Serendip is an independent site partnering with faculty at multiple colleges and universities around the world. Happy exploring!

Who's Immortal in this book?

AyaSeaver's picture

     One of the main things that I noticed about Rebecca's Skloot's style and structure of the book is that she spends a lot of time focusing and addressing on her own interaction with the family, perhaps in an attempt to make the story more personal, active, and immediate or perhaps because she is really trying to give a family she feels has been exploited their 'due'. But lots of the time I completely lost sight not only of Henrietta's cells--or the cells that have grown from those that she donated--but of Henrietta herself. I don't know that the book actually uses Henrietta as a way to make science accessible and personal I think it uses her family and their situations. 

For example, as a reader who likes to read biographies (especially women's biographies) I was interested in Henrietta's life and biography and I think some issues completely got glossed over. Her medical history was complicated by her husband's affairs, he brought back STDs or 'bad blood' from other women. I think most of us probably did deeply connect to Henrietta and her exploitation by the systems she lived in. But Skloot doesn't focus on this. She focuses on her own voyage within the living Lacks family. Perfect example? The entire chapter Soul Cleansing. That's really more about the Lacks family than Henrietta herself and mostly its about Skloot's interaction with them.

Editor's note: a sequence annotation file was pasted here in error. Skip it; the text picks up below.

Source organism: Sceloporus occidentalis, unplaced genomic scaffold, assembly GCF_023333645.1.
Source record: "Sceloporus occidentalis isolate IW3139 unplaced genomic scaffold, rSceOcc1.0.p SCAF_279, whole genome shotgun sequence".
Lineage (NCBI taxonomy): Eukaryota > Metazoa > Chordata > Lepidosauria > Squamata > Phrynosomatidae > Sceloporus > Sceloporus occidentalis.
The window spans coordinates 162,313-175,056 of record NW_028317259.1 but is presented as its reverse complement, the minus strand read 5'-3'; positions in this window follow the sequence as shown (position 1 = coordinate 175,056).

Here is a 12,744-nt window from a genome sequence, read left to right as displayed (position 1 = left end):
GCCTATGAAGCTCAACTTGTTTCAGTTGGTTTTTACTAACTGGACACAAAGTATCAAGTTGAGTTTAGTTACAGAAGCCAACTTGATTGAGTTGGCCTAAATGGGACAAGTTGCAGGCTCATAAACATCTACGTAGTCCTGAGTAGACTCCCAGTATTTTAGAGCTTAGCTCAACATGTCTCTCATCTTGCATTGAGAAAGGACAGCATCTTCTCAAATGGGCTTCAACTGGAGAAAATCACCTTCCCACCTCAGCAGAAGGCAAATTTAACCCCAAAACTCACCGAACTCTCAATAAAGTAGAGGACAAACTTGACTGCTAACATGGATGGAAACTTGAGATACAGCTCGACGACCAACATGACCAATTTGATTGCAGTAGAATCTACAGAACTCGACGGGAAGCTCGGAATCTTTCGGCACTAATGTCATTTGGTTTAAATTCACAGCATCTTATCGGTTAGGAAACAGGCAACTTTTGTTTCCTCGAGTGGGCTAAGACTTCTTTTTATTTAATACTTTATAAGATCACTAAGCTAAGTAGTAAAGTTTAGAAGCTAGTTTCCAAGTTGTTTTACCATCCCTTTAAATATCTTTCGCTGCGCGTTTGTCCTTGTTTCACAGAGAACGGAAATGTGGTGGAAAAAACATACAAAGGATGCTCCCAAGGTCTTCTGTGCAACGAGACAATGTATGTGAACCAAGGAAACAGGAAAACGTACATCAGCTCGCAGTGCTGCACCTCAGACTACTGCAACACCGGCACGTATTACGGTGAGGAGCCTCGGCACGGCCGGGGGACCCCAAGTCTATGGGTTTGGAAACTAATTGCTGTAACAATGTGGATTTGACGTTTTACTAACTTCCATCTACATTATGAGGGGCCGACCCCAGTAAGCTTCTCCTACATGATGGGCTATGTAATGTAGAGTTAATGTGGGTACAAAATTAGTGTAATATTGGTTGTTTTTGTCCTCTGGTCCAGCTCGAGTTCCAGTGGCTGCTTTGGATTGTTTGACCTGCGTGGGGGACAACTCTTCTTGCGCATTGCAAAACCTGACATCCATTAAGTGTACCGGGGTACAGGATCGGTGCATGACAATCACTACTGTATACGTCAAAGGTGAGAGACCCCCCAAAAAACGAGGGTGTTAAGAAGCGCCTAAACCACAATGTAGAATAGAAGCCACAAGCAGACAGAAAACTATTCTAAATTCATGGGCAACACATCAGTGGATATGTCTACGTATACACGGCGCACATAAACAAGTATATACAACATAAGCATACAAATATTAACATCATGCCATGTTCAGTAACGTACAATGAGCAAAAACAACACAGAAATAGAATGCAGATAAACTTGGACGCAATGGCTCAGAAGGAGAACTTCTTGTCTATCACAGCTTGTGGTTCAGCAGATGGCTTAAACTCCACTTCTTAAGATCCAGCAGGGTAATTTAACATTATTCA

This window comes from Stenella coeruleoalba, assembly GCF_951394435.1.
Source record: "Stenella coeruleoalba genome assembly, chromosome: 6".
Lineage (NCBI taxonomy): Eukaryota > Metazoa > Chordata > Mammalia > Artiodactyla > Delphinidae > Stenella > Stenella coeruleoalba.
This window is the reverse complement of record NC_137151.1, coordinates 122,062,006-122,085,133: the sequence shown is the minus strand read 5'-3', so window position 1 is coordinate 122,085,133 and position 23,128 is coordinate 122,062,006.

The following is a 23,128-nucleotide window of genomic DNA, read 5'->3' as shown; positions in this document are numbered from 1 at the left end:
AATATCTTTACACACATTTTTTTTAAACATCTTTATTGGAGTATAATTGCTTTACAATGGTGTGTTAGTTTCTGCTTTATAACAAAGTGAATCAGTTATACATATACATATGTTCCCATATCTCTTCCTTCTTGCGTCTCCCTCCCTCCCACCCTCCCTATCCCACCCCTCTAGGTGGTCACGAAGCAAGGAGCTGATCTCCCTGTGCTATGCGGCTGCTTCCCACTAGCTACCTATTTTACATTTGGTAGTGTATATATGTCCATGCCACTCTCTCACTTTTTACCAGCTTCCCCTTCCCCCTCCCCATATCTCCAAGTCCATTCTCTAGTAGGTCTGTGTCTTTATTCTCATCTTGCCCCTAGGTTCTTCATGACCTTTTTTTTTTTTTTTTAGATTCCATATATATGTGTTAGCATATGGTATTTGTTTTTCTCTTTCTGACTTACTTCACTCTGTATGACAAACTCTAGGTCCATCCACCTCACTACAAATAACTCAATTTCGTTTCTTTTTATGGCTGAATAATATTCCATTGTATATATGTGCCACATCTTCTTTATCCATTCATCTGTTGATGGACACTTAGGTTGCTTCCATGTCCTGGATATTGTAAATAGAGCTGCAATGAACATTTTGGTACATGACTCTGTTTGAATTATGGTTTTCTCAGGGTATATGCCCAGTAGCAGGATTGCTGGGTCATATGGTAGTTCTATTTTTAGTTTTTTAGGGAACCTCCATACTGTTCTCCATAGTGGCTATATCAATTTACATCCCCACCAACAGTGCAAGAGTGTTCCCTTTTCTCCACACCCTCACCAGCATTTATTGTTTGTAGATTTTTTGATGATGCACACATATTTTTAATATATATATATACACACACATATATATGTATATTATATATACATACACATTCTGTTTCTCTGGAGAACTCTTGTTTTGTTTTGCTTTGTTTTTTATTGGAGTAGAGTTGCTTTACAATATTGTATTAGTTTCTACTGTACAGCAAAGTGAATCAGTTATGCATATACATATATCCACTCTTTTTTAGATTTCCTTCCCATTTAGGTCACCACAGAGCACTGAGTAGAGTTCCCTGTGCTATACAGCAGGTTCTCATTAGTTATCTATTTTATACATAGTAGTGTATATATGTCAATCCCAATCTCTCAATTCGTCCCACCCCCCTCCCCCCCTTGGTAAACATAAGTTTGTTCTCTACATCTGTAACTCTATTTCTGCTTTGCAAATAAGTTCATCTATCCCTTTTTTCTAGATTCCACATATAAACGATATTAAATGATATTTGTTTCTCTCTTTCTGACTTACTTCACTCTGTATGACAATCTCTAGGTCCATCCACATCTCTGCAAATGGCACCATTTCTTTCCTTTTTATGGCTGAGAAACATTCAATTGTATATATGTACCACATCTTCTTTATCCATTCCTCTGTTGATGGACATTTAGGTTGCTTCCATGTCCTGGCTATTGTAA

I think this is a conscious editorial decision. Let's remember that however well edited the entire book is written in the first person. Skloot has decided to tell not really Henrietta's story, but her story of Henrietta (for some reasons and I don't think all of them are wrong for example--it is perhaps actually more possible to attain a version of Henrietta through subjective narration than independent of it) but I think its something we need to be aware of. 

     That, as far as structure goes, she isn't actually telling the story of the woman, or the cells. 

Parts of Napoleon's Buttons are available of googlebooks. Like The Immortal Life it definitely is structured to be accessible (catchy title anyone?) but I think it has a clearer, more concise reference to the science the 'narratives' rely on (also it has that system structured into it, compound-->narrative)



Post new comment

The content of this field is kept private and will not be shown publicly.
To prevent automated spam submissions leave this field empty.
1 + 0 =
Solve this simple math problem and enter the result. E.g. for 1+3, enter 4.